With 3D printing spilling into sports applications ranging from custom football helmets and shoes to Formula 1 car parts, it was only a matter of time before golf got the AM treatment. Professional and celebrity golfers commonly brag about having the latest and greatest clubs that employ superalloys, nitrogen pockets, and lofted faces to take a couple swings off their scores. Now those folks will flock to Cobra’s new putter called King Supersport-35, which is 3D printed.
In a partnership with HP and Parmatech, a metallurgy company, Cobra has brought a new level of innovation to the old sport. Using HP’s Metal Jet Technology, the putter body and hosel were printed in 316 stainless steel, and the head has a complex lattice structure that optimizes weight distribution and maximizes the MOI (moment of inertia). Such a geometry could not be produced using traditional casting, forging, or milling.
“You can make structures that you can’t with typical casting,” said Mike Yagley, VP of innovation and AI at Cobra. “If you didn’t put the lattice on the inside, it would ring like a cowbell—it would not sound good, you put that stiffening structure on the inside and now you’ve lowered the frequency and damped the sound for a shorter ring, which gives you a much more solid feeling putter.” It may sound trivial, but the sound a putter makes when it strikes the ball is important because players use that sound to measure and adjust the power of their swings.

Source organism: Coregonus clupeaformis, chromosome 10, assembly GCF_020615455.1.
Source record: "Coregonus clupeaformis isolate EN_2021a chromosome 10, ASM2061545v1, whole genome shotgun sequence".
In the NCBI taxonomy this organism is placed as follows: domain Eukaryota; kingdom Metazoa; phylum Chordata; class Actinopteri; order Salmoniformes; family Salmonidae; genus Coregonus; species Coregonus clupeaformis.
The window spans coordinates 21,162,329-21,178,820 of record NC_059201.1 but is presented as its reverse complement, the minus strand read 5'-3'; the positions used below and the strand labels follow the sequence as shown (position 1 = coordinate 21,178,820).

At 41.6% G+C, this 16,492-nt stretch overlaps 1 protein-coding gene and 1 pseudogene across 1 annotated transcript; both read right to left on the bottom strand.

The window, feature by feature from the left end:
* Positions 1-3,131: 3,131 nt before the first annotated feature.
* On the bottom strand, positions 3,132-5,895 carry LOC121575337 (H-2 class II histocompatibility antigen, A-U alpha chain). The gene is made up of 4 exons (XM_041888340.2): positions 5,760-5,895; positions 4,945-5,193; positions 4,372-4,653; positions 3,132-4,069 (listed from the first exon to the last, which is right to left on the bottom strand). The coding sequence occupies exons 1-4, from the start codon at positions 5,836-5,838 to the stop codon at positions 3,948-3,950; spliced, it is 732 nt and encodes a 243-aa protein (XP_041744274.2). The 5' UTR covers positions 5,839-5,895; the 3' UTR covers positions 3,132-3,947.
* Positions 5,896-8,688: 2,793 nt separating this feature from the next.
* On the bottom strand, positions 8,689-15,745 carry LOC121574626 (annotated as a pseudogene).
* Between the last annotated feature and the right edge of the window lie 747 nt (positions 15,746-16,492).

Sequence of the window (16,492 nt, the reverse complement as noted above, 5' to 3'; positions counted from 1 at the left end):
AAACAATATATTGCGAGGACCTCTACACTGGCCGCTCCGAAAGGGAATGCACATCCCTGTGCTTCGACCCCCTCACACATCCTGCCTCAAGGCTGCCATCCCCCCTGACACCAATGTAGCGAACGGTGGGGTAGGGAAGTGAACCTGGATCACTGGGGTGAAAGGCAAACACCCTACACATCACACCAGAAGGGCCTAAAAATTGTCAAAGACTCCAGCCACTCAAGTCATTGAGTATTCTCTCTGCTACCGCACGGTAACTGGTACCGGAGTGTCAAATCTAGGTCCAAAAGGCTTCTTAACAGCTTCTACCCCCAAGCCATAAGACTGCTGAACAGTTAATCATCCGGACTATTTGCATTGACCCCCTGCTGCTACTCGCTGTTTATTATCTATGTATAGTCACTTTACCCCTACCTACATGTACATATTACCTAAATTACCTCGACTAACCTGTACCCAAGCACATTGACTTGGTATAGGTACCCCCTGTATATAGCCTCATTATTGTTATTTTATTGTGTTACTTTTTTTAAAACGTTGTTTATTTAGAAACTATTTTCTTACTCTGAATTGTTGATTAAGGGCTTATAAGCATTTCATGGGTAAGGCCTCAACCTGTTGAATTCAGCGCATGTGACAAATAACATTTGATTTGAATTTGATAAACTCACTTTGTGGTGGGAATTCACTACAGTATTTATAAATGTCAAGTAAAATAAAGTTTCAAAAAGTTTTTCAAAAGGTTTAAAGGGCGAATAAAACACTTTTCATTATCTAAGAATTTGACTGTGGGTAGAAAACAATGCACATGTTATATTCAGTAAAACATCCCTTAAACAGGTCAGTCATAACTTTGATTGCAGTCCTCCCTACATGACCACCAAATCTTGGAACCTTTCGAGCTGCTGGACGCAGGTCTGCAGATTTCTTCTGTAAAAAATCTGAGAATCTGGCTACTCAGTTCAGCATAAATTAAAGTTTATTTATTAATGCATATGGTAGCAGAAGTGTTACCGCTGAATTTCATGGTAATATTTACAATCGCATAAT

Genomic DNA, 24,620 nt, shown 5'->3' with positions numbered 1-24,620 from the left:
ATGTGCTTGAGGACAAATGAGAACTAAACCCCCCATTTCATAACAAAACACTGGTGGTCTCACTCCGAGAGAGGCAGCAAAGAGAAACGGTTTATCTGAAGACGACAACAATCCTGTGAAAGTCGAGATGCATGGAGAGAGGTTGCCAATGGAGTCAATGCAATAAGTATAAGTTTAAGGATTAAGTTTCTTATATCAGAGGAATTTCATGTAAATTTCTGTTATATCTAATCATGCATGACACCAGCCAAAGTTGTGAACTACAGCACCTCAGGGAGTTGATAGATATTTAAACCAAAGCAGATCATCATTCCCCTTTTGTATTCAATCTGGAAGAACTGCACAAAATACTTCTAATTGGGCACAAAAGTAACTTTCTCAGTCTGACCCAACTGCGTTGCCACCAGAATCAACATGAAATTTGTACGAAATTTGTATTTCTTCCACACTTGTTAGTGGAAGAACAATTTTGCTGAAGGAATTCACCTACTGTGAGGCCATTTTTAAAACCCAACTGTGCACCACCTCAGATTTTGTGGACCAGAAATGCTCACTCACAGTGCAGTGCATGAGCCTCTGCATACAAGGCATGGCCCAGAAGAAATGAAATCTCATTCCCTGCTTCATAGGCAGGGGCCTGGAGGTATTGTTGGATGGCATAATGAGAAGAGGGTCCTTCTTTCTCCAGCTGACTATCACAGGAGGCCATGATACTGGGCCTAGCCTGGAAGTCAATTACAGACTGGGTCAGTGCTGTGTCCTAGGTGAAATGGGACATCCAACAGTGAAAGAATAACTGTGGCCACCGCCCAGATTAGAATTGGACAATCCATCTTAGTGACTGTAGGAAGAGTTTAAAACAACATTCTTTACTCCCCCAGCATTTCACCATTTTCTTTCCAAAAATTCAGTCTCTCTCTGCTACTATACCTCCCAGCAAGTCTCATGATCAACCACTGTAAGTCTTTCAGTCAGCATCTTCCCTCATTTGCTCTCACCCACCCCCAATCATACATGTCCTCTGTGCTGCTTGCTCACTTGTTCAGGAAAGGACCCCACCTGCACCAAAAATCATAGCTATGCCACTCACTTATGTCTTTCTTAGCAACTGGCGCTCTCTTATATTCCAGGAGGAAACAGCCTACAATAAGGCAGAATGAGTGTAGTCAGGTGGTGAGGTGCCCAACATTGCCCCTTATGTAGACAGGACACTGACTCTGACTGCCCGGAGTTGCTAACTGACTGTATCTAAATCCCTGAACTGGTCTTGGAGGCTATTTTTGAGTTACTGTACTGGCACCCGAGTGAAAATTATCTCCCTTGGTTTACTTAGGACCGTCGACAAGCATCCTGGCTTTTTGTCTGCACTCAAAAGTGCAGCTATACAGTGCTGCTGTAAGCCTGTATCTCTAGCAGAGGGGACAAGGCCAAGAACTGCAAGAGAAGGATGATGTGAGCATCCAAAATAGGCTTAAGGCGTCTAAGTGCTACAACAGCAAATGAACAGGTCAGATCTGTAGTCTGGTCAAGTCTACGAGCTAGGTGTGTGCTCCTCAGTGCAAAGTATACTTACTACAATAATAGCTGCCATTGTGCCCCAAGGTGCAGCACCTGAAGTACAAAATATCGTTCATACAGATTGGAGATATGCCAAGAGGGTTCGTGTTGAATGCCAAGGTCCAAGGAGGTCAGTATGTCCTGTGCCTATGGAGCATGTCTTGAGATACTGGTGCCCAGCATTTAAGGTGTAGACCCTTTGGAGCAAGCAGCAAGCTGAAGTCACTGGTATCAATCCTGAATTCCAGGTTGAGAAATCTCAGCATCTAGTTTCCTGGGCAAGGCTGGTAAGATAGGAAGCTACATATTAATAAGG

Besides being 3D printed, the putter sports several other high-tech features, such as a soft aluminum face insert from SIK Golf with their patented descending loft technology; the face is broken up into four sections that each have different angles, starting at 1° on the bottom and ending at 4° on the top section. The design is said to deliver a more consistent launch and roll trajectory, even if the user varies their own loft between strokes.
The putter is also equipped with Cobra Connect, an AI assistant powered by Arccos Golf. Fitted with sensors that connect to a smartphone, the club tracks each shot and provides club averages, strokes gained, and caddie advice. If you want to have the smartest putter on the green, your golfing buddies won’t be able to outsmart your 3D printed club that connects to your phone.
How 3D Printed Sports Equipment Is Changing the Game